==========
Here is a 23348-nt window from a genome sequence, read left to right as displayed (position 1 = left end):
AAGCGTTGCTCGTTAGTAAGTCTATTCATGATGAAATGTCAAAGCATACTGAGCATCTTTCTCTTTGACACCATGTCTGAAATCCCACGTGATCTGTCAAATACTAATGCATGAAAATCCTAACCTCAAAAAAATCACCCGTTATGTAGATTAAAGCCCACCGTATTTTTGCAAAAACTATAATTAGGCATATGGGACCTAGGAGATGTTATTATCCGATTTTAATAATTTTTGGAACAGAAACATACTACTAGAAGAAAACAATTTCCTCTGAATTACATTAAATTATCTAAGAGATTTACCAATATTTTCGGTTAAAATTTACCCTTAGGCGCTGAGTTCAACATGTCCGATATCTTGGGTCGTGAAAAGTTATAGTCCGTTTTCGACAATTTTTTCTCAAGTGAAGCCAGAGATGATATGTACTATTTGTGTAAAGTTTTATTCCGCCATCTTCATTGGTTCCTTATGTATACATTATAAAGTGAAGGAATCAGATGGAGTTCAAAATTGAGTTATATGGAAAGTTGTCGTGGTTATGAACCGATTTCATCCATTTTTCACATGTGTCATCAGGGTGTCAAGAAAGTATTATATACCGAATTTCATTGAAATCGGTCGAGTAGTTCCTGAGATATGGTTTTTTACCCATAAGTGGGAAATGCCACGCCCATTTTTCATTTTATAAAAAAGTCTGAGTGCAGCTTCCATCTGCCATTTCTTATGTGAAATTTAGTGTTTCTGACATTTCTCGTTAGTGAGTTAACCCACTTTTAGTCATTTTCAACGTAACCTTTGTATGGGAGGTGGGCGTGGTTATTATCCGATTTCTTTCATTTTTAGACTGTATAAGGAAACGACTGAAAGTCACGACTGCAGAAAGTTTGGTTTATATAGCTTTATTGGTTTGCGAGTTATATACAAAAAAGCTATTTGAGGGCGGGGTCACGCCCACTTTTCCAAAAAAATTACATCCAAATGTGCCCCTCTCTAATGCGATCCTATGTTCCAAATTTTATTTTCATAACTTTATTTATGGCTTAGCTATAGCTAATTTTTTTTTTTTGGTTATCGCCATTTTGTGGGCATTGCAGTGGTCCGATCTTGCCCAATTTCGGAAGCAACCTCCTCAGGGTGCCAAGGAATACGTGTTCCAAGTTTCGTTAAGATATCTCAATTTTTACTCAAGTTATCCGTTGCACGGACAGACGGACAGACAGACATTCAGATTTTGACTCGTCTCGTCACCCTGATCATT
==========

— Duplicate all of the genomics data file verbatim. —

Here is a 23348-nt window from a genome sequence, read left to right as displayed (position 1 = left end):
AAGCGTTGCTCGTTAGTAAGTCTATTCATGATGAAATGTCAAAGCATACTGAGCATCTTTCTCTTTGACACCATGTCTGAAATCCCACGTGATCTGTCAAATACTAATGCATGAAAATCCTAACCTCAAAAAAATCACCCGTTATGTAGATTAAAGCCCACCGTATTTTTGCAAAAACTATAATTAGGCATATGGGACCTAGGAGATGTTATTATCCGATTTTAATAATTTTTGGAACAGAAACATACTACTAGAAGAAAACAATTTCCTCTGAATTACATTAAATTATCTAAGAGATTTACCAATATTTTCGGTTAAAATTTACCCTTAGGCGCTGAGTTCAACATGTCCGATATCTTGGGTCGTGAAAAGTTATAGTCCGTTTTCGACAATTTTTTCTCAAGTGAAGCCAGAGATGATATGTACTATTTGTGTAAAGTTTTATTCCGCCATCTTCATTGGTTCCTTATGTATACATTATAAAGTGAAGGAATCAGATGGAGTTCAAAATTGAGTTATATGGAAAGTTGTCGTGGTTATGAACCGATTTCATCCATTTTTCACATGTGTCATCAGGGTGTCAAGAAAGTATTATATACCGAATTTCATTGAAATCGGTCGAGTAGTTCCTGAGATATGGTTTTTTACCCATAAGTGGGAAATGCCACGCCCATTTTTCATTTTATAAAAAAGTCTGAGTGCAGCTTCCATCTGCCATTTCTTATGTGAAATTTAGTGTTTCTGACATTTCTCGTTAGTGAGTTAACCCACTTTTAGTCATTTTCAACGTAACCTTTGTATGGGAGGTGGGCGTGGTTATTATCCGATTTCTTTCATTTTTAGACTGTATAAGGAAACGACTGAAAGTCACGACTGCAGAAAGTTTGGTTTATATAGCTTTATTGGTTTGCGAGTTATATACAAAAAAGCTATTTGAGGGCGGGGTCACGCCCACTTTTCCAAAAAAATTACATCCAAATGTGCCCCTCTCTAATGCGATCCTATGTTCCAAATTTTATTTTCATAACTTTATTTATGGCTTAGCTATAGCTAATTTTTTTTTTTTGGTTATCGCCATTTTGTGGGCATTGCAGTGGTCCGATCTTGCCCAATTTCGGAAGCAACCTCCTCAGGGTGCCAAGGAATACGTGTTCCAAGTTTCGTTAAGATATCTCAATTTTTACTCAAGTTATCCGTTGCACGGACAGACGGACAGACAGACATTCAGATTTTGACTCGTCTCGTCACCCTGATCATT